“Good books, it has always struck me, can be found in every genre,” Dirda said in a 2009 interview with Locus magazine.

His reviews include classic and modern literature, history, poetry, adventure, science fiction and fantasy, biography, children’s books, European literature, crime fiction … the list goes on. His literary topics are nearly as diverse, touching on subjects like the future of reading with e-books, collecting books, and giving out-of-print books new life.

Dirda writes in his final essay of Browsings that, throughout his career, his aim has been “to entice people to try unexpected books, old books, neglected books, genre books, upsetting books, downright strange books… keep trying books outside your comfort zone. At least from time to time.”

“I’m an enthusiast for books. I try to make people excited about books, to recreate on the page the pleasure I feel about books,” Dirda said on his acceptance of the Pulitzer Prize.

The excitement and joy that Dirda finds in books is clear.

His article “A Doyle Man” in The Paris Review not only teaches a good deal about Sir Arthur Conan Doyle, but transports the reader to a 5th grade Michael Dirda on his first read of The Hound of Baskervilles – sitting next to the young Dirda, experiencing the anticipation and thrill of reading a Sherlock Holmes novel in his childhood living room on a stormy November evening.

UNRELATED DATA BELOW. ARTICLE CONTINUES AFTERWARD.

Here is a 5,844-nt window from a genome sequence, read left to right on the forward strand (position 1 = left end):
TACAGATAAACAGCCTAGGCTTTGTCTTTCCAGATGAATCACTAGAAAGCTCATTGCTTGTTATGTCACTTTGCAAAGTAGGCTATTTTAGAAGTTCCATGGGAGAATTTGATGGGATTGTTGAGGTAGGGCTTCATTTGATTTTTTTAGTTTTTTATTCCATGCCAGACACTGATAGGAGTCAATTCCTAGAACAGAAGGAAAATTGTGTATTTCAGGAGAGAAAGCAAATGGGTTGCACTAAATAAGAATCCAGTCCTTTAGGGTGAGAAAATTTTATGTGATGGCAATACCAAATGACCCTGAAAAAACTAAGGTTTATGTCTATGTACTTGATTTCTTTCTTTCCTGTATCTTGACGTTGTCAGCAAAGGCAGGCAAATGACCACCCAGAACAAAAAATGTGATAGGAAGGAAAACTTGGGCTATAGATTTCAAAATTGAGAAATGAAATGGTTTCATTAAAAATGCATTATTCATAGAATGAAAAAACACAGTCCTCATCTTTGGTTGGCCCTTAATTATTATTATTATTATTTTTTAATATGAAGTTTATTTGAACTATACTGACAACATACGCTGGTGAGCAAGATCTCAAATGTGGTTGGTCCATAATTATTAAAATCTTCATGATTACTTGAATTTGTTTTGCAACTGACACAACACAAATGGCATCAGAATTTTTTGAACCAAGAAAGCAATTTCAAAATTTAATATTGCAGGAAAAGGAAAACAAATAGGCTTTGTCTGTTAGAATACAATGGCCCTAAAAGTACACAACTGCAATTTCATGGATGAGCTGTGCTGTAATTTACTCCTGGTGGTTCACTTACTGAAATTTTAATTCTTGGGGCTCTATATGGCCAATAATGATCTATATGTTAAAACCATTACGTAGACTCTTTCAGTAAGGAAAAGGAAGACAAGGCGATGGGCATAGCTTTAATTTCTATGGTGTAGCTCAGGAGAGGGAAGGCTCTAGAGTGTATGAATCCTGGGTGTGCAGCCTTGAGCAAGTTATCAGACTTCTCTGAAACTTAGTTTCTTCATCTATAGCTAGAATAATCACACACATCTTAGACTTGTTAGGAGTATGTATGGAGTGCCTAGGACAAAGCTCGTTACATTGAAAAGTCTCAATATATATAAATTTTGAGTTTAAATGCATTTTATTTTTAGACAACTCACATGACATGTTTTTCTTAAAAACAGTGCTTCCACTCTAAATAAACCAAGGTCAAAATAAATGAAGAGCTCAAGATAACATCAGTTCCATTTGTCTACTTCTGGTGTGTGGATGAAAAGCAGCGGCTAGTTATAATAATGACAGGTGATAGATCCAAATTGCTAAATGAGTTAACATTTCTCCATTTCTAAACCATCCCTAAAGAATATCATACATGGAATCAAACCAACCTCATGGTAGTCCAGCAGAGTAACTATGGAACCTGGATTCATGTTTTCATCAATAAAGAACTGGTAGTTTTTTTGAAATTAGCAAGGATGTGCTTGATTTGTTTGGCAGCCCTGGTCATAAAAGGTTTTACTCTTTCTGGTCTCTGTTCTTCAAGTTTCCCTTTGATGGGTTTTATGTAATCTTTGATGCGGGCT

Dirda credits The Hound as being “the first grown-up book I ever read – and it changed my life.”

He came to be an expert on Doyle and his characters and later was inducted as a member to The Baker Street Irregulars, a Sherlock Holmes literary society with an invitation-only membership.

With a variety of interests, Dirda will have plenty to share with audiences during the Festival of Books, Sept. 22 – 25 in Brookings.

Along with his talk “Good Reads: A Book Critic’s Perspective” at the SDSU Briggs Library on Friday, Sept. 23 at 3 pm, he joins author Marilyn Johnson for “Sustainable Reading & Book Collecting: A Conversation.” Also on Saturday, he moderates “Reflections on the Centennial of the Pulitzer Prizes” with Pulitzer Prize-winning authors T.J. Stiles, Ted Kooser, Shirley Christian and Robert Olen Butler.